Alonzo Urueta

Alonzo Urueta is a barbecue pitmaster — not just a typical backyard barbecue chef. Alonzo cooks 36 racks of ribs or 24 briskets at a time when he’s tending to his side business, Valley Sm’Oak BBQ, a family-owned catering business specializing in — that’s right — barbecue and smoked foods.  

In his day job, Alonzo is an office manager for California Janitorial Supply Corp. of San Jose. Those who work with him at the distributorship might periodically be blessed with leftover barbecue treats that Alonzo brings in after a weekend of cooking and selling at local festivals, cookoffs, and popups at places like the local gas station. 

“My father always barbecued for us when we were growing up. Our house was the place all the kids on the block gathered on the weekends. Meat was cheaper back then, so we’d usually feed 15 to 20 kids,” says Alonzo. “I started helping my dad with the barbecue when I was 13 by mixing the sauces and seasonings. My first cooker was a metal food-grade 55-gallon barrel. We’d cook and sell barbecue from the house on the weekends — getting the word out on social media. We would always sell out.” 

What started out as a bonding experience with his father became a beloved hobby. As Alonzo spent more time and money on his passion toward perfection, the owners of California Janitorial Supply suggested he turn that hobby into a side business. In 2019, he did just that, and he got the whole family involved.  

“My mom, dad, two brothers and a sister all help. My wife, Jill, runs the show and I do the cooking,” says Alonzo. Even his seven-year-old son, Alonzo, Jr., participates.  

The cooking is all done strictly using oak wood inside a large custom-made, traveling smoker that Alonzo built himself.   

“It all started the day I saw an old horse trailer and a huge propane tank for sale. I offered to buy it for $300, and the lady accepted, put air in the tires, and I drove it away,” Alonzo recalls.  

His wife wasn’t happy about the purchase, seeing only a piece of junk, but Alonzo saw nothing but potential. Over the next two years, he’d teach himself how to weld and craft a cooker that met his exact needs, including height and handle location.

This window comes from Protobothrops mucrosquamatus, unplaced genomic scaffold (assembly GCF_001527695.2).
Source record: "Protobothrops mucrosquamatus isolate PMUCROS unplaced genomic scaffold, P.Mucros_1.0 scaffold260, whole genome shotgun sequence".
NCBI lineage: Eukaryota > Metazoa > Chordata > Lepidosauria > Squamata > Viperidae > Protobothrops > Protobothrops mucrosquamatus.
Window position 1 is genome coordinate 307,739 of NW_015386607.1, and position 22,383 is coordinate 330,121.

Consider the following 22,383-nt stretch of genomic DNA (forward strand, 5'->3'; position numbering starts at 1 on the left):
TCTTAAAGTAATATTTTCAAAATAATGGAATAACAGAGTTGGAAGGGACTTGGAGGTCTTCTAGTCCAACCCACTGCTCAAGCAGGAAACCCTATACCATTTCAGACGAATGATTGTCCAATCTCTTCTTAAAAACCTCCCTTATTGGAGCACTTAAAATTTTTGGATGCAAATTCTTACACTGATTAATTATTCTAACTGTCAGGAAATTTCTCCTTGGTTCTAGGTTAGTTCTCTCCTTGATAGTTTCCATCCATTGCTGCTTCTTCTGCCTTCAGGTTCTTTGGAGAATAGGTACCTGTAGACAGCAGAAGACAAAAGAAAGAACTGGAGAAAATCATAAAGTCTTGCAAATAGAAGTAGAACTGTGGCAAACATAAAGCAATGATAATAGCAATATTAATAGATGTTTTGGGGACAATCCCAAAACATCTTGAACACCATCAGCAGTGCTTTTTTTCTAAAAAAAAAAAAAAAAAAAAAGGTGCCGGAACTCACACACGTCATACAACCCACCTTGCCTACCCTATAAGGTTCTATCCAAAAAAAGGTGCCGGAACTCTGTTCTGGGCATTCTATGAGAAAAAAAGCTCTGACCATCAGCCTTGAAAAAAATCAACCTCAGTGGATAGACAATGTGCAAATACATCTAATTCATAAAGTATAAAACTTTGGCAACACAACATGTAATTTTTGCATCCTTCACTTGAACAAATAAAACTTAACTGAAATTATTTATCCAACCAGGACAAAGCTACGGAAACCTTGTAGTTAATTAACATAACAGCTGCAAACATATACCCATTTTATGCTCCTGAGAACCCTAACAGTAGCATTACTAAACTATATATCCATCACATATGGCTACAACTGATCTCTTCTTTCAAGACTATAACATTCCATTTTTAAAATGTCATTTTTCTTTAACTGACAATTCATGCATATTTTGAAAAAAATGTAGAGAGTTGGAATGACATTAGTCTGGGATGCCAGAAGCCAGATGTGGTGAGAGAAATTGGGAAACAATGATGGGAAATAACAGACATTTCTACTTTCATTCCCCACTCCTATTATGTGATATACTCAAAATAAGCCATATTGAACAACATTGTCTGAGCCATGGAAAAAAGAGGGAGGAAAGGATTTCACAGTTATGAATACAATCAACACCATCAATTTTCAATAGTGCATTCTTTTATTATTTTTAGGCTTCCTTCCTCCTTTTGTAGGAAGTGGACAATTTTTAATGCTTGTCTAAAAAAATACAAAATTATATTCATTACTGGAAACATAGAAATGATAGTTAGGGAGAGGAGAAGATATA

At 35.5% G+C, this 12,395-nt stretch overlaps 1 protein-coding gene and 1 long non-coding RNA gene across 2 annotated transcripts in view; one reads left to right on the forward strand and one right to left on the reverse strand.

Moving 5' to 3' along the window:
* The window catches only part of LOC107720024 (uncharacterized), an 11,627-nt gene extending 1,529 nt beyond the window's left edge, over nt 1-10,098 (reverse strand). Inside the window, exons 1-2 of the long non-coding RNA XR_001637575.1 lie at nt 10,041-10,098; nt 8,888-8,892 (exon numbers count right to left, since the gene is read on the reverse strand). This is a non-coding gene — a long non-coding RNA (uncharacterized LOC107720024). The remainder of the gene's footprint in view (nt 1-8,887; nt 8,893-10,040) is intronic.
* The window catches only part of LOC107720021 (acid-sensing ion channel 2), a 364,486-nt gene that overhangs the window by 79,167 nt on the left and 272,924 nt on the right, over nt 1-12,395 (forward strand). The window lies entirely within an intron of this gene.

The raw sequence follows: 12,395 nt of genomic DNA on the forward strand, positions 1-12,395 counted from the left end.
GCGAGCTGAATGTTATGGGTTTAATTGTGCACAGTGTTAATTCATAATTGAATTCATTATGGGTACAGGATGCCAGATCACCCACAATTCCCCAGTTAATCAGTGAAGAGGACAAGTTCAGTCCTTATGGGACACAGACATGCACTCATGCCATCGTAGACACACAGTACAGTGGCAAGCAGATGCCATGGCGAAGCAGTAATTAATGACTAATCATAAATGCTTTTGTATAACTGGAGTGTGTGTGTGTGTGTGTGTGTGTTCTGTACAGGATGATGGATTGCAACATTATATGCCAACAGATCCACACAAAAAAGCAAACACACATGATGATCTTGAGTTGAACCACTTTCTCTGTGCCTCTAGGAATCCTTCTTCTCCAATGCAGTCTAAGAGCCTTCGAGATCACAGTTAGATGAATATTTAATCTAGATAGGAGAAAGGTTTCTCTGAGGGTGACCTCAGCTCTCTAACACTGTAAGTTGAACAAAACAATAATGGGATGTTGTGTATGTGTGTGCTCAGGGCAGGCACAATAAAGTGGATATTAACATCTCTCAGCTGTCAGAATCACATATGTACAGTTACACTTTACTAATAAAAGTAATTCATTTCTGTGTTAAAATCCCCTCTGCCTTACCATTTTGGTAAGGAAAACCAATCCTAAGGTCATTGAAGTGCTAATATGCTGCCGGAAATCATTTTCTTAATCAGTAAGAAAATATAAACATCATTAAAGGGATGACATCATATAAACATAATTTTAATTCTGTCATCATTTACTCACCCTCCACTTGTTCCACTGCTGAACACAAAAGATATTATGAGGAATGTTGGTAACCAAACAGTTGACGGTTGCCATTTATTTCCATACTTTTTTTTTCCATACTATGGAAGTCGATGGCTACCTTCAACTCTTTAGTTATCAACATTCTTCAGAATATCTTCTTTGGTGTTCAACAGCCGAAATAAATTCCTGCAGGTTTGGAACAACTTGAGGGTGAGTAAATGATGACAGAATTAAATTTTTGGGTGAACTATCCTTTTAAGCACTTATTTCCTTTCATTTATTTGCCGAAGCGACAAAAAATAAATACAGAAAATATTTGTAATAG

“The main chamber is made from a 420-gallon propane tank, and the small chamber is a re-purposed 250-gallon tank,” Alonzo points out. “The paint is a high-temperature-rated automotive paint normally used on exhaust manifolds.”   

With the equipment he needed on hand, Alonzo went to work, but stresses that Valley Sm’Oak BBQ serves up more than just meat.  

“Mom cooks her amazing chili beans, probably 80 pounds at a time. We offer a cheesy cornbread, Mexican street corn in a cup, and a barbecue parfait — which is served in a 32-ounce cup that is layered with macaroni and cheese, chili beans, cornbread and a choice of barbecued meat,” Alonzo reports.  

Acknowledging that not everyone eats meat — especially in his home state of California — Alonzo also grills a lot of vegetables, including portobello mushrooms. 

Customer reviews are overwhelmingly positive, but Alonzo will periodically get questions such as “what temperature do you cook your food to?” and “how do you know it’s done?” He says it depends on the meat.  

“If it’s a larger piece of meat, like brisket, I cook it until it’s probe-tender. I use a skewer to test it, and when it feels like butter, with no resistance, it’s done,” he shares.  

Alonzo is proud of everything on his menu but is quick to say his favorite item is the brisket. “I could eat it every day.” 

Gretchen Roufs, a 25-year janitorial supply industry veteran, owns a marketing and public relations company in San Antonio. To suggest someone you think should be featured in “Freetime,” contact her at